5. Let’s say a developer is planning to build a new subdivision. At what stage is it best to engage your firm?

Early on in the process. We would perform due diligence, a feasibility study, and maybe do some conceptual planning. It typically takes us about 30 days to complete conceptual planning, which depends on the size of the land, type of alternatives available for development of the site, etc.

6. When thinking about some of your past projects, what exactly makes a project “complex”? Would it be the size? Challenges of complying with existing laws? Physical features that must be overcome on the site? Mitigation requirements?

It could be a combination of things. The larger the parcel, the density of development, the more restrictive the zoning (i.e. are special permits, variances needed?), wetlands permitting constraints, endangered species issues, state registered archeological or historical sites. Larger projects also require permitting under MEPA which can be quite involved. Generally, when we’re also working under a zoning bylaw that allows more flexibility, there is lot more thought that goes into [the planning of the project] and more creativity and coordination with client in the initial planning phases because it’s not a standard “cookie cutter” project.



(Answers provided by Shane L. Brenner, PLS)

1. Tell me what your specific role is at a firm like McKenzie Engineering Group. What kinds of things are you doing on a day -to-day basis?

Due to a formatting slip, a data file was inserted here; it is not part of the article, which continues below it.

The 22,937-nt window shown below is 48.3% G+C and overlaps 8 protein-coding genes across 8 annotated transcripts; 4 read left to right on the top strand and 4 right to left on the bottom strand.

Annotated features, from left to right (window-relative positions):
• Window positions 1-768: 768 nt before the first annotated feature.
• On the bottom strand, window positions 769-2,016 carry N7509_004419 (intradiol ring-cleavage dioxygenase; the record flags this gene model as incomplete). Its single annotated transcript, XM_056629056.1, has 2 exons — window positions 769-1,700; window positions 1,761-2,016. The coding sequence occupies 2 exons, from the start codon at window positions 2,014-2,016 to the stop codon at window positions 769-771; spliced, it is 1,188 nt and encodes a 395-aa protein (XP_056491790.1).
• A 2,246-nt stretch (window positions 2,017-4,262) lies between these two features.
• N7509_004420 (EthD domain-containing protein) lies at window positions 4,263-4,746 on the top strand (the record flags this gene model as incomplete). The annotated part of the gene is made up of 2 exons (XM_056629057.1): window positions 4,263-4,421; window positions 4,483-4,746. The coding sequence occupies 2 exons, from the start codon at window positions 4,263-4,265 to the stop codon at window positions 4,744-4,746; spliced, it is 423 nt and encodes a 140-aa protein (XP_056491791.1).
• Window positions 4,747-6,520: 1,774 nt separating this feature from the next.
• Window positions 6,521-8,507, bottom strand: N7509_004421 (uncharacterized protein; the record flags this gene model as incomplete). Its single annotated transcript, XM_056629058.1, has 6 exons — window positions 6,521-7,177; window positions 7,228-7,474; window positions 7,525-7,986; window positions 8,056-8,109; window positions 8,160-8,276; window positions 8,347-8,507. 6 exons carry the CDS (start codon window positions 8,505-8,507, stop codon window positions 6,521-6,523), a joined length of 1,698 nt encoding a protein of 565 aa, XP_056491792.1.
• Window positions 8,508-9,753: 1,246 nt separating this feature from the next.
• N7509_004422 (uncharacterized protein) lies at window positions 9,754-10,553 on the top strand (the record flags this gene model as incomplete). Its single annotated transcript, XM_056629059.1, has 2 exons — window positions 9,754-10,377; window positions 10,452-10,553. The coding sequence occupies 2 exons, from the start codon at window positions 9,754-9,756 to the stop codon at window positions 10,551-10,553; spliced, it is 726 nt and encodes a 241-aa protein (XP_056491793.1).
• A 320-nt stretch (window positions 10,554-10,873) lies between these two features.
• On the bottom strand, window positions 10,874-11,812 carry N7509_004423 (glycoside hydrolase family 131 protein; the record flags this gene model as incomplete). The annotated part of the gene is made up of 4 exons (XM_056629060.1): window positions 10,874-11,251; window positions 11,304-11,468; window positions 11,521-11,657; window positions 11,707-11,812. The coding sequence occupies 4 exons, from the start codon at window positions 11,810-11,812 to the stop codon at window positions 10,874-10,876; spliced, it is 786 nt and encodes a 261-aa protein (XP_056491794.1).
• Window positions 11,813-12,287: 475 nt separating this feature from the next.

I am the director of land surveying and am in responsible charge of all land surveying work that is performed at our firm. I direct our surveyor’s daily activities-I’ll ask questions as to what they’ve looked at, explain (procedurally) how I expect work to be done, [ensure] accuracy standards. Being registered [under Massachusetts General Laws], the regulations that guide us [provide] that the PLS must scrutinize all work performed.

I work hand in hand with engineers and clients to make sure the clients’ land surveying needs are addressed, and that the integrity of the work meets a high standard. I may work on a project independently of the engineers, but that is less common because there is usually an engineering component to a majority of our projects. I also work on the construction side performing survey layout of proposed buildings or proposed infrastructure.